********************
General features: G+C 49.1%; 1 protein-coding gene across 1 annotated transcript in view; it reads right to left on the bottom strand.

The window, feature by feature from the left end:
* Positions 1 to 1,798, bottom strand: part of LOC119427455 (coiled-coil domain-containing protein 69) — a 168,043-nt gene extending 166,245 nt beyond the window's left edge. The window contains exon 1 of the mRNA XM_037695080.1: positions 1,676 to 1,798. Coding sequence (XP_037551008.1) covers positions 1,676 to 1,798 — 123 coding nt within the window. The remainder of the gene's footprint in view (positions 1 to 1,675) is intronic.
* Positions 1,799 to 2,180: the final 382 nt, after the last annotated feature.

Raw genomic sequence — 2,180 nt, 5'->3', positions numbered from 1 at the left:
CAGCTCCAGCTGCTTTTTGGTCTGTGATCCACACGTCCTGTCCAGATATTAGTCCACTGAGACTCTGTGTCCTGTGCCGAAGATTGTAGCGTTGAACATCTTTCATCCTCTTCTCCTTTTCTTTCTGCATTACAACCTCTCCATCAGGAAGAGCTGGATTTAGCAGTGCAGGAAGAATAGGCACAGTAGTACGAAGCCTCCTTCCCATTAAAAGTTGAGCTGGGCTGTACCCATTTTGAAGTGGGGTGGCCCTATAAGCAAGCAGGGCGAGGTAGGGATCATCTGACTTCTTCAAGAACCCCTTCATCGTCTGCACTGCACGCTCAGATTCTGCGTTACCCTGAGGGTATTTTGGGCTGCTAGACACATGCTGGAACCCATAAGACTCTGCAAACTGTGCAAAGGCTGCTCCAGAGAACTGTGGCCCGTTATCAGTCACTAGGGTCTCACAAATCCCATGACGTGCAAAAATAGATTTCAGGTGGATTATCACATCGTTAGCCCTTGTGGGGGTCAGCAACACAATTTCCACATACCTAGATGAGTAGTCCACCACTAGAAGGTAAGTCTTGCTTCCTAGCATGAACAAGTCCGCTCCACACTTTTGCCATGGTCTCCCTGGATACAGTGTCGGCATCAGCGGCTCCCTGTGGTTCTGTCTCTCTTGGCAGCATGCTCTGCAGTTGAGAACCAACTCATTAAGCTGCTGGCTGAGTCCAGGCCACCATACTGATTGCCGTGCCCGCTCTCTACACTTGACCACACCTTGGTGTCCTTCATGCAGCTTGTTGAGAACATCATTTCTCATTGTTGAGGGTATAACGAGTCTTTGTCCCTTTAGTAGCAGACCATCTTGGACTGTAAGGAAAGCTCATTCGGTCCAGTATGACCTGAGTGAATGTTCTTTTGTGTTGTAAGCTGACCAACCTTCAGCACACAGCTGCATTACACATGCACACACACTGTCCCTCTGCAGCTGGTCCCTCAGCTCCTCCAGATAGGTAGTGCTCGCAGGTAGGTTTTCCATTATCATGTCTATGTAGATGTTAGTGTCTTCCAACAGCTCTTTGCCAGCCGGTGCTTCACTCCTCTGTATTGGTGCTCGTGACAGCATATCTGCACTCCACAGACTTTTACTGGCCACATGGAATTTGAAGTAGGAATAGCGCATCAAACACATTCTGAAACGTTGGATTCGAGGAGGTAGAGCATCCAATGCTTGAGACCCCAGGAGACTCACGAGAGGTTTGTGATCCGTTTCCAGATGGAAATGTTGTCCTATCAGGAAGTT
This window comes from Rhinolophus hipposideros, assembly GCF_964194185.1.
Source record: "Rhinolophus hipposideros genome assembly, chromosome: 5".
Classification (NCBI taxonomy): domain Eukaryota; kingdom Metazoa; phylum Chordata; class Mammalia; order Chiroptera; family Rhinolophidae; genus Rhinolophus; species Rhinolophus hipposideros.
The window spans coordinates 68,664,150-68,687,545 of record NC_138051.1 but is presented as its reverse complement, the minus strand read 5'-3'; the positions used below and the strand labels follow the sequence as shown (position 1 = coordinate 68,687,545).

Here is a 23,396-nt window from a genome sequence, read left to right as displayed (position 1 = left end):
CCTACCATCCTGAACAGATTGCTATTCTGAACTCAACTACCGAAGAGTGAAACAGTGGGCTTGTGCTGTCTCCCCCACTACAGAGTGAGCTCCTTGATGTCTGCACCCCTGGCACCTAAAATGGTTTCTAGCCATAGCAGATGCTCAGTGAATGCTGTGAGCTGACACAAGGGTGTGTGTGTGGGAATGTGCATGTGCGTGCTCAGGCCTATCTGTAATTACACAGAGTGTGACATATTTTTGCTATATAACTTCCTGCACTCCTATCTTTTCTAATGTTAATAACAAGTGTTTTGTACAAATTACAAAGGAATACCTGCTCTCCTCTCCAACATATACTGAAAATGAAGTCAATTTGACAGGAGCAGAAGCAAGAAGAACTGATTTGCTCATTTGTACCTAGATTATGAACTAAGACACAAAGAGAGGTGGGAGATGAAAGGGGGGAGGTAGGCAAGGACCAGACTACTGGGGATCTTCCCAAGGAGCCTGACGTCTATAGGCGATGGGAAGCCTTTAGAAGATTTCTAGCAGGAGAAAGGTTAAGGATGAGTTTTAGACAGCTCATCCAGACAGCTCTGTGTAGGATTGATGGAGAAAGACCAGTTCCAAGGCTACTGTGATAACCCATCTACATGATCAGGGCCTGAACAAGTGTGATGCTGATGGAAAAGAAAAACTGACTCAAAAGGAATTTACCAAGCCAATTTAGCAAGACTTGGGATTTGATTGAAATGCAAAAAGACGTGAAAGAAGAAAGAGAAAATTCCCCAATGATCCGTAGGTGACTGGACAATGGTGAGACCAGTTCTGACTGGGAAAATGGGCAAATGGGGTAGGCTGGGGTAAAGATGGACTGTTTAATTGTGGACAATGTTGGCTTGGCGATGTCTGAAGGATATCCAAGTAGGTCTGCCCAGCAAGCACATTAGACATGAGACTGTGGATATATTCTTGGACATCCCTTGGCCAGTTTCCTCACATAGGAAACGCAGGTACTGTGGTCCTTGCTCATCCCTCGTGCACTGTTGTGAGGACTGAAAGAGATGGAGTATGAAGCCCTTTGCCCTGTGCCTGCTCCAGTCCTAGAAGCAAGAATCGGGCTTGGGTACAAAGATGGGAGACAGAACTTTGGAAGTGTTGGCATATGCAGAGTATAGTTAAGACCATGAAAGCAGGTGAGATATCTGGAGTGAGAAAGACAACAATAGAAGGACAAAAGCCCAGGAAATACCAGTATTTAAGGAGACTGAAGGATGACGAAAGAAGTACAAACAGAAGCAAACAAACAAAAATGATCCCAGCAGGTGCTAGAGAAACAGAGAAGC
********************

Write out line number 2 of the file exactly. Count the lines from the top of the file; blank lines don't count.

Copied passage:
The window, feature by feature from the left end: